Digging deeper into the state–democracy nexus
The role of civic participation in fostering impartial bureaucracy
The growing body of research on the relationship between the state and democracy has remained inconclusive both in terms of causal direction and sign. One key factor contributing to this inconclusiveness is the lack of precision in the conceptualization and measurement of democracy and state capacity.
Drawing on this argument, my study takes an original approach to the topic by shifting the focus on more specific aspects of the two concepts. Through a statistical analysis of two precise attributes of democracy and state capacity—namely, civic participation and impartial bureaucracy—my study provides new evidence on their dynamic relationship in a comparative cross-country setting of over 160 countries after World War II.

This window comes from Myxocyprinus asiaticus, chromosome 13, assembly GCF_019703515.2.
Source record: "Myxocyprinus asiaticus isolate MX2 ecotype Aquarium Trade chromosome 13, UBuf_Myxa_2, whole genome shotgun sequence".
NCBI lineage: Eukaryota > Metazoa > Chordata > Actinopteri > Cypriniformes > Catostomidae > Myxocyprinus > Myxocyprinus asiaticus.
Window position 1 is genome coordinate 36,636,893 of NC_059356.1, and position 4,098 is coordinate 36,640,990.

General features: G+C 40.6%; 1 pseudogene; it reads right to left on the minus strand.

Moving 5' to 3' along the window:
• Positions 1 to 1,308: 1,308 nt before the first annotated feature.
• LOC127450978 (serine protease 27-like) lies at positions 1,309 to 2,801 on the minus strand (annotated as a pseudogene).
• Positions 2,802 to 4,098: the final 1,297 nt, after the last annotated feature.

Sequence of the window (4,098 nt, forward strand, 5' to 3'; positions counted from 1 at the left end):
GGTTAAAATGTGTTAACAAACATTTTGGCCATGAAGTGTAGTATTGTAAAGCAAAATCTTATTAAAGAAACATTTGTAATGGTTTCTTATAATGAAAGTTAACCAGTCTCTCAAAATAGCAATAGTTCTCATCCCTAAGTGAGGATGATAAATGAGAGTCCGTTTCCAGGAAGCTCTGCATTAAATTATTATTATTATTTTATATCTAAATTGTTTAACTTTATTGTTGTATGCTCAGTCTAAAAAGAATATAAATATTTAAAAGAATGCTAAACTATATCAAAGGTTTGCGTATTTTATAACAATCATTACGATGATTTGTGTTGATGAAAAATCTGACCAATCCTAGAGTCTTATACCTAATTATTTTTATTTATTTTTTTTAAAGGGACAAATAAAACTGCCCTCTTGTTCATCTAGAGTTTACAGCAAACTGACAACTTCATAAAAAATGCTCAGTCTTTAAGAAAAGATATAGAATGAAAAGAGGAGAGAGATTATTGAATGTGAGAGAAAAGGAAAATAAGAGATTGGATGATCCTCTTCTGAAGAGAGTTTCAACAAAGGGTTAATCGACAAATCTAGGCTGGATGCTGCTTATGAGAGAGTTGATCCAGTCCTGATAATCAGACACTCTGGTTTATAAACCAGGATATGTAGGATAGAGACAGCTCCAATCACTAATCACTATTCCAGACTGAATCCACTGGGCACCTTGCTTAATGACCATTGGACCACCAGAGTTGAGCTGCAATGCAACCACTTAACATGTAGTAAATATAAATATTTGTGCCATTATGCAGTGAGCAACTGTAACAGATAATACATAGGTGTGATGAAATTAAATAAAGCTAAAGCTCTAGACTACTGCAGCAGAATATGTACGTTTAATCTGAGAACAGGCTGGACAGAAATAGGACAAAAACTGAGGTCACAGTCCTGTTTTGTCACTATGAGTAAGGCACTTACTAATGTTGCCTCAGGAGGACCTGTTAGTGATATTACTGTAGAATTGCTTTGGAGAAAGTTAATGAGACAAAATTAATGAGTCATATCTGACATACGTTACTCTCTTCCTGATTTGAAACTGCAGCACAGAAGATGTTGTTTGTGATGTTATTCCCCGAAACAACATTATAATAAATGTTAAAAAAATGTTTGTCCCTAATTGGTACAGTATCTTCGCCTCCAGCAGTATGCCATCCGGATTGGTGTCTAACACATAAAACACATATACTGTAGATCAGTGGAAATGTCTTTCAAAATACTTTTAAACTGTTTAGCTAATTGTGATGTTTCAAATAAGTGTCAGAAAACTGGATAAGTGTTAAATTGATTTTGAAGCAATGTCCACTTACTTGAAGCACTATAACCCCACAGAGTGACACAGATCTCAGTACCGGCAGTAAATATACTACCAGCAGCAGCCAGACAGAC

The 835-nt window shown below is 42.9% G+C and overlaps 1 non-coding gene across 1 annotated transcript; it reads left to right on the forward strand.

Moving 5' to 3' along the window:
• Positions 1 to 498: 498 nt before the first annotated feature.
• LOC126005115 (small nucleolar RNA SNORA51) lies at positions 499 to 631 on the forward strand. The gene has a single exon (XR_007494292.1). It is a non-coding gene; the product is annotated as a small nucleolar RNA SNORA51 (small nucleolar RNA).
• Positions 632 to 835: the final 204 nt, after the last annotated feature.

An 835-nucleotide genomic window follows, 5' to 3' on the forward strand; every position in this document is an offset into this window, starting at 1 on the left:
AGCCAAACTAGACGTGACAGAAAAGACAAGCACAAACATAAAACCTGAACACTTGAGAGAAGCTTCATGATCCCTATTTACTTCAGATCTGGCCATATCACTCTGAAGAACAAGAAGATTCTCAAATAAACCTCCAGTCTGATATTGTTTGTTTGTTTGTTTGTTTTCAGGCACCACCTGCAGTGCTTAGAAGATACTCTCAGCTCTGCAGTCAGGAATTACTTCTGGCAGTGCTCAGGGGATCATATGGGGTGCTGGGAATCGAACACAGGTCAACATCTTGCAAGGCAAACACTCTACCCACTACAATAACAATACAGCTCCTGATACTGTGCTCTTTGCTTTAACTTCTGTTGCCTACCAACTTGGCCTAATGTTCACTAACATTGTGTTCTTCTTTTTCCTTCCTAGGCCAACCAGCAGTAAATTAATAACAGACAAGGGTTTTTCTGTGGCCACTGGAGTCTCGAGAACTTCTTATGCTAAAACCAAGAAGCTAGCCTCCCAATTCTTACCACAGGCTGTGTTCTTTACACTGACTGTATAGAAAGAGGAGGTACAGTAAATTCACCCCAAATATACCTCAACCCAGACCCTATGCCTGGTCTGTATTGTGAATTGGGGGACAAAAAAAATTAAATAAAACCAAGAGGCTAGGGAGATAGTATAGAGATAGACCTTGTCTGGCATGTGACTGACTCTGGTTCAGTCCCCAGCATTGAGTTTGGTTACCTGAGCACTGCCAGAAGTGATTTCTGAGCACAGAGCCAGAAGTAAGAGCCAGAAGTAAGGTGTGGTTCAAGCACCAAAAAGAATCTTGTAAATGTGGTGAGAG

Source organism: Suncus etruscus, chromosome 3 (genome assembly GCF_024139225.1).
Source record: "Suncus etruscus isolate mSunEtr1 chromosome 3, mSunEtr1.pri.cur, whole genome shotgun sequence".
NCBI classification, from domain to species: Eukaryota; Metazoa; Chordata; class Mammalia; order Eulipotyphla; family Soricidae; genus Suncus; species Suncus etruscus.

My findings strongly support the hypothesis that a vibrant civic society is an important prerequisite of impartial bureaucracies. They also highlight the importance of digging deeper into the concepts of democracy and state capacity to achieve a more thorough understanding on the state–democracy nexus and its underlying mechanisms.